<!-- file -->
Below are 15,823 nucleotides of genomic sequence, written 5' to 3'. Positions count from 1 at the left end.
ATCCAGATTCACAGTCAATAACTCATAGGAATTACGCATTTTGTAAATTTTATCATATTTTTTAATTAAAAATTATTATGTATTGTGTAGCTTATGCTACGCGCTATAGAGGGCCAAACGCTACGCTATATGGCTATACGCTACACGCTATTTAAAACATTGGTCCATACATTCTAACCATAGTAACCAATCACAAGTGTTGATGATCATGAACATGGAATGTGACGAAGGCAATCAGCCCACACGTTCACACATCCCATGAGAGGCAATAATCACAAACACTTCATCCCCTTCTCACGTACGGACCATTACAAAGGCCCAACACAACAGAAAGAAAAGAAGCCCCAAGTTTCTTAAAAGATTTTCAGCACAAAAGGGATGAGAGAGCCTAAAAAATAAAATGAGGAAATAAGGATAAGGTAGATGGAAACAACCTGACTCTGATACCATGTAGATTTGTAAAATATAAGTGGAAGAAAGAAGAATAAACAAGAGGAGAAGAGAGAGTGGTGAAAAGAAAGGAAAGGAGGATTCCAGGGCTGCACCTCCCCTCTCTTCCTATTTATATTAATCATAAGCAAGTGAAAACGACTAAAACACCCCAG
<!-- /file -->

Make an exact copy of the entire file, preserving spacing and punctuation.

Below are 15,823 nucleotides of genomic sequence, written 5' to 3'. Positions count from 1 at the left end.
ATCCAGATTCACAGTCAATAACTCATAGGAATTACGCATTTTGTAAATTTTATCATATTTTTTAATTAAAAATTATTATGTATTGTGTAGCTTATGCTACGCGCTATAGAGGGCCAAACGCTACGCTATATGGCTATACGCTACACGCTATTTAAAACATTGGTCCATACATTCTAACCATAGTAACCAATCACAAGTGTTGATGATCATGAACATGGAATGTGACGAAGGCAATCAGCCCACACGTTCACACATCCCATGAGAGGCAATAATCACAAACACTTCATCCCCTTCTCACGTACGGACCATTACAAAGGCCCAACACAACAGAAAGAAAAGAAGCCCCAAGTTTCTTAAAAGATTTTCAGCACAAAAGGGATGAGAGAGCCTAAAAAATAAAATGAGGAAATAAGGATAAGGTAGATGGAAACAACCTGACTCTGATACCATGTAGATTTGTAAAATATAAGTGGAAGAAAGAAGAATAAACAAGAGGAGAAGAGAGAGTGGTGAAAAGAAAGGAAAGGAGGATTCCAGGGCTGCACCTCCCCTCTCTTCCTATTTATATTAATCATAAGCAAGTGAAAACGACTAAAACACCCCAG